Book Review: Pushing Ice – Alastair Reynolds

Pushing Ice - Alastair Reynolds

Pushing Ice - Alastair Reynolds

2057. In the depths of the Solar system, large spacecraft routinely intercept and redirect ice asteroids and comets into Earth orbit, where their raw materials can be used to fuel Earth’s growing economy and incessant need for raw materials. When Saturn’s moon Janus inexplicably leaves its orbit and heads out of the Solar system in the direction of the star Spica, an ‘ice-pusher’ ship named Rockhopper is the only vessel positioned to intercept it. The plan is for the ship to tail the anomaly for a week before returning to Earth. Naturally, complications ensue and the crew of Rockhopper are forced to make a home on Janus as it accelerates towards lightspeed, which will carry them to Spica in
250 years, although thanks to time dilation only a dozen years will pass for
those on board.

Pushing Ice is a hard SF novel in the ‘Big Dumb Object’ tradition, following in the footsteps of Arthur C. Clarke’s Rendezvous with Rama, Larry Niven’s Ringworld and Greg Bear’s Eon. However, unlike a lot of BDO books which tend to put characterisation way behind spectacle and awe, Pushing Ice is centred firmly on the relationship between two female crewmembers of the Rockhopper, Captain Bella Lind and navigator Svetlana Barseghian, two firm friends who suffer a catastrophic falling-out over the Rockhopper’s new mission and whose subsequent relations colour much of the novel. This gives the book an emotional centre which helps make it easier to relate to the more traditional,
awe-inspiring spectacle stuff that unfolds later on.

Whilst unrelated to any of his other novels, Pushing Ice features Reynolds’ trademark use of non-faster-than-light travel and the inevitable closer interrelationship between humanity and its machines, although broadly along more positive lines than his Revelation Space novels. Pushing Ice is also more relatable, as its technology is less exotic and much closer to current day levels, meaning his charactershave to work even harder to survive in the hostile environments they find themselves in.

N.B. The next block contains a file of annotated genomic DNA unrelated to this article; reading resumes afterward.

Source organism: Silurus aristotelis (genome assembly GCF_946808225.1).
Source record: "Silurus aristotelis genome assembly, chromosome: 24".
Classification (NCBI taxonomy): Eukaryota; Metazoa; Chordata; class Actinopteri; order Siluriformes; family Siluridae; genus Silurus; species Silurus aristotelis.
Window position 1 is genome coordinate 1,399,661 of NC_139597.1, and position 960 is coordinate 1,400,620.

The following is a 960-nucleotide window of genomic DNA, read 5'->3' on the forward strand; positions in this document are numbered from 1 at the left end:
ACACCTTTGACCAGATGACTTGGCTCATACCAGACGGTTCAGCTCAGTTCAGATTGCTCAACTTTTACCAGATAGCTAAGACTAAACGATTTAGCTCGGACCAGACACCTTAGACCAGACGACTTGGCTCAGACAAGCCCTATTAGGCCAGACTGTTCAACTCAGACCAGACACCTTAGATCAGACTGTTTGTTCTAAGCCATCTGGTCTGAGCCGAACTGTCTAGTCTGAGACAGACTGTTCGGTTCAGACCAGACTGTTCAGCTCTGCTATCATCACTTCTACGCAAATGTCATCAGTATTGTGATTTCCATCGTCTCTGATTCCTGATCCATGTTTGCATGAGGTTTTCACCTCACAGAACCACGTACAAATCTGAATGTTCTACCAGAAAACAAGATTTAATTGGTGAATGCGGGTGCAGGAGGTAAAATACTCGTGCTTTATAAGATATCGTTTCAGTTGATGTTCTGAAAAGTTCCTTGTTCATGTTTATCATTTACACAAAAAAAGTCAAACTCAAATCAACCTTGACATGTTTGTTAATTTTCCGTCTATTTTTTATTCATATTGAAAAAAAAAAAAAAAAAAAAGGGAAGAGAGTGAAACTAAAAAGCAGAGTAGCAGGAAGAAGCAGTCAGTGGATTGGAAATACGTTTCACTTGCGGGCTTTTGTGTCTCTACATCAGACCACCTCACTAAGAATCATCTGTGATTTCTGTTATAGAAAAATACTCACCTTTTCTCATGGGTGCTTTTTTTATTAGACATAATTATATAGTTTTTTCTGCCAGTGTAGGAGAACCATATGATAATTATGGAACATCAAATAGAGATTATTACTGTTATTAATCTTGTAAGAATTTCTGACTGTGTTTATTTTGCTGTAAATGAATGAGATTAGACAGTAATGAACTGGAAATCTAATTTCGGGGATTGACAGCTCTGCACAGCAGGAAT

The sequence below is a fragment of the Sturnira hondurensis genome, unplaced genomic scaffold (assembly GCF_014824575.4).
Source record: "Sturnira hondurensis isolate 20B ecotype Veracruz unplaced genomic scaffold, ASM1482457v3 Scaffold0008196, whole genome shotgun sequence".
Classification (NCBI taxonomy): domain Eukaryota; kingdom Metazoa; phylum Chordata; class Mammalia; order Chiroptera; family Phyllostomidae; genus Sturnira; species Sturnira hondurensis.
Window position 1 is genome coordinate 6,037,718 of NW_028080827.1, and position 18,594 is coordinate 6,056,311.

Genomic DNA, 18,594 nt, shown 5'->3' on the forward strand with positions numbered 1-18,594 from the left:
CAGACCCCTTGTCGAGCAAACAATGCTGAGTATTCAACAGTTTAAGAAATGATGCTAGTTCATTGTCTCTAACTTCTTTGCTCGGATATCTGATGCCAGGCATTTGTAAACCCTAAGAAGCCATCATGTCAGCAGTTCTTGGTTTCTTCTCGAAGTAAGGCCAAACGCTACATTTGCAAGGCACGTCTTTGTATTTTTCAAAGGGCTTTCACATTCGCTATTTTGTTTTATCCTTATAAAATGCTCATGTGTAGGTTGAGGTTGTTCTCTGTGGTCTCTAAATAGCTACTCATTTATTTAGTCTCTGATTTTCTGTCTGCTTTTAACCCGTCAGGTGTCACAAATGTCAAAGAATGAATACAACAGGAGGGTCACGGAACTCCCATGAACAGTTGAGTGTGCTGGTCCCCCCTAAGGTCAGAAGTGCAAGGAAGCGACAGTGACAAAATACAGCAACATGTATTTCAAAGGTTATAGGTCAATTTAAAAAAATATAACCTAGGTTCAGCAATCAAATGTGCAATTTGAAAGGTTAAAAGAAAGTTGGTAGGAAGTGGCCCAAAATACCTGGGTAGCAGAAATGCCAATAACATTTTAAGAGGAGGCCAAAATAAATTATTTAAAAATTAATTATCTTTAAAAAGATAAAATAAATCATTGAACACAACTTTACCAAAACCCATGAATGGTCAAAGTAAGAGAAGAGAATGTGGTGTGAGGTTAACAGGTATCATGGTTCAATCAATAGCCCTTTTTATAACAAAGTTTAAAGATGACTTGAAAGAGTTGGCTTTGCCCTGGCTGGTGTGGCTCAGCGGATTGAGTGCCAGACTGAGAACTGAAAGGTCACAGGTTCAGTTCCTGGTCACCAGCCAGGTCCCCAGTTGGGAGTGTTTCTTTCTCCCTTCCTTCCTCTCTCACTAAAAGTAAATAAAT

Pushing Ice becomes a multi-generational tale as life on
Janus during and after is voyage unfolds and Reynolds’ story reaches impressive
new levels of invention as we discover more about the alien Spicans and their
goals. There is a strong similarity here to Clarke’s Rama Cycle, but he makes
more interesting and focused points in considerably less time and pages than
Clarke’s earlier work, and the characters he uses to achieve that goal are
considerably more interesting.

Pushing Ice (****½) doesn’t quite hit the
same high as Reynolds’ masterwork Chasm City, but it comes damn close. As a hard
SF novel in the Big Dumb Object tradition, Pushing Ice is a triumph, but
achieves its success with more emotion and heart than most such books


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"the Schow must go on"
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